Why I Hate Writing Blog Posts

In an Inc.com article entitled 3 Marketing Lessons I Learned From Writing an Entire Book in 72 Hours John Nemo, the author, writes that "content is how you prove your credibility, authority and expertise before someone ever speaks to you in person. It's also how you get discovered, recommended and referred for business by complete strangers online."

Before I even created Bald Baker, I knew that I had to have content. And not garbage, but good, credible, relevant reflections of myself, my company and the world in which we live in.  I wanted to be transparent and more importantly, for people to understand the mission of the company and then of course, to buy in and to help me grow it. 

At first, I had ideas. I even wrote them down. I even blogged about them! But then business happened: the day-to-day of running it combined with keeping my eyes open for the big picture to reveal itself, the weighing of a myriad of opportunities, all combined with my family, my friends... you get it. 

And every so often, I get a google calendar reminder to write a blog post and my blood boils, just a little. In short... I hate writing blog posts. I'm not saying that I'm too busy to write; rather I struggle to find that gem of an idea to write about when I'm forced to think about it.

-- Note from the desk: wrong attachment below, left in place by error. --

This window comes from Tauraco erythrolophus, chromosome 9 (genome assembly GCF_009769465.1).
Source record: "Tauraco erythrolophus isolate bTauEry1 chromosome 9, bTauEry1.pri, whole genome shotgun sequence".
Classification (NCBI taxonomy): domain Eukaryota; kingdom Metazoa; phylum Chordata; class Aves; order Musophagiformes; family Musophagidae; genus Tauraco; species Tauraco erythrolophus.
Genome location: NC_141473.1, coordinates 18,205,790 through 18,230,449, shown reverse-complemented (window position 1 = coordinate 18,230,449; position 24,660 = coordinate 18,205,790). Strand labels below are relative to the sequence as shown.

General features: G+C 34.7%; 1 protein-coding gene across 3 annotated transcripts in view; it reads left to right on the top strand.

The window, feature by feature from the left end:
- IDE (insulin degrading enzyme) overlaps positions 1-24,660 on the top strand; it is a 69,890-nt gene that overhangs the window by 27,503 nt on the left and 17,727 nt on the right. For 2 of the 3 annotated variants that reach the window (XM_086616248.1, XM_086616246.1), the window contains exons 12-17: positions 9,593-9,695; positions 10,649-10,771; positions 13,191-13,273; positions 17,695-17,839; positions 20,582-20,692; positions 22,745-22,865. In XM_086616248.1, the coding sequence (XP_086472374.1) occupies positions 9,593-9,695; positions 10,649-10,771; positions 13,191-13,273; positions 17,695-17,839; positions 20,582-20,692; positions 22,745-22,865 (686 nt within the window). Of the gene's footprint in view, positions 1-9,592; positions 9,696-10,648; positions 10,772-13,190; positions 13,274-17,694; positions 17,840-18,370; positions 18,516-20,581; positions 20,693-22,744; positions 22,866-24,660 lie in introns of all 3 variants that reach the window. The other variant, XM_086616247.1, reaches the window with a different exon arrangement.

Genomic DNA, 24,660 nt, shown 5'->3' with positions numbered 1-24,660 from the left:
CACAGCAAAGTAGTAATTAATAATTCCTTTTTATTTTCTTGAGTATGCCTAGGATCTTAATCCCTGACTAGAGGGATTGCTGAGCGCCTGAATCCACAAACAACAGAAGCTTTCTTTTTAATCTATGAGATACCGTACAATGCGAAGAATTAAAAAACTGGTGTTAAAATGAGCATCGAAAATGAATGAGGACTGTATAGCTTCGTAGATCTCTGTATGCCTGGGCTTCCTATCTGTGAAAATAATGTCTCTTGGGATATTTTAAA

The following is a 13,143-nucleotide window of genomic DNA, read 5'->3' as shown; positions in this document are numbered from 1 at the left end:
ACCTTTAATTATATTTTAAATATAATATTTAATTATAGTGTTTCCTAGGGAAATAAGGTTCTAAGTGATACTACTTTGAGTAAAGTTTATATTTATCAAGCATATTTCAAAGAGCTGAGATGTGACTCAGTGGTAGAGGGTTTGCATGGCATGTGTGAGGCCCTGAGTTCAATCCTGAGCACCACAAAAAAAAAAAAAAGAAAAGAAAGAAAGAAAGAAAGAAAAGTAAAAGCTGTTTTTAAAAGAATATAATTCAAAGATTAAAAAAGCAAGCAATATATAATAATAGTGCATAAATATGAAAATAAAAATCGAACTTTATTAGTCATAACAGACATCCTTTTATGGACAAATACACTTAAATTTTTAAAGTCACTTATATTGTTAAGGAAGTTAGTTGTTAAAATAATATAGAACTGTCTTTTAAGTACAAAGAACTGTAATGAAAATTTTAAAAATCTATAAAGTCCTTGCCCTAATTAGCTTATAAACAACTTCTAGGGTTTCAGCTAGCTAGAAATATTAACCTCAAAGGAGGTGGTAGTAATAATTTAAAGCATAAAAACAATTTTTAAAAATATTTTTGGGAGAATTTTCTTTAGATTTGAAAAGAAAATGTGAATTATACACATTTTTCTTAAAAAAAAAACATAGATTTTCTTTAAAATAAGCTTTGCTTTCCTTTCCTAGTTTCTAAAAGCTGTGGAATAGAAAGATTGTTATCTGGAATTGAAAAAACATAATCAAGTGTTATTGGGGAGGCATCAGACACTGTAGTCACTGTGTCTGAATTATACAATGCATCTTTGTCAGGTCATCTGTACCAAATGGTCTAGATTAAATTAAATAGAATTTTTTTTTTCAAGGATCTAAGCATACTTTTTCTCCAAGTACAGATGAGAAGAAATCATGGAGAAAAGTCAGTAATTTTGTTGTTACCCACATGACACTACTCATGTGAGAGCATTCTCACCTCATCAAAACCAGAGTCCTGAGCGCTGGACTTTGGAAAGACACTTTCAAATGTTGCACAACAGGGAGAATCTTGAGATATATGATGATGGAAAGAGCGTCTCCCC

I'm whining.

I have a very strong relationship with my mother. So strong, that we probably speak to each other once a day. I'm blessed. Truly. She always starts our conversations with, "what's new?" and I reply in kind: "not much" and she then responds, "no news is good news." I'd say for 6 out of 7 days of the week, nothing is notable enough to bring up. It's like that day after day.

So the question I try to always ask myself when I want to get to the bottom of something is, "so what?" You see, my conversations with my mother are a bit of a lie; or rather, not a full volunteering of the truth. In fact, a lot happens during the day of an entrepreneur. Every little conversation, every email, every interaction, every moment spent thinking about the company is actually an opportunity. Something worth pursuing. Something worth blogging about or calling home for. 

The moral of the story is that instead of searching long and hard to find something to write about (really, to feel strongly about), it's probably right in front of you. Tomorrow, I'm going to bake in 6 hours what would have taken me 24 just three months ago. Yesterday, I would have considered it just another Manic Monday, but upon further reflection, that's an accomplishment that I can be proud of.  This past weekend, I personally delivered the company's second sugar-free birthday cake. In the moment, it was a task. From another perspective, we have precedent for a new line of business!

The company is growing, cookie by cookie; cake by cake. Our experience is seguing into expertise in a burgeoning industry and I for one am very excited to keep writing about it.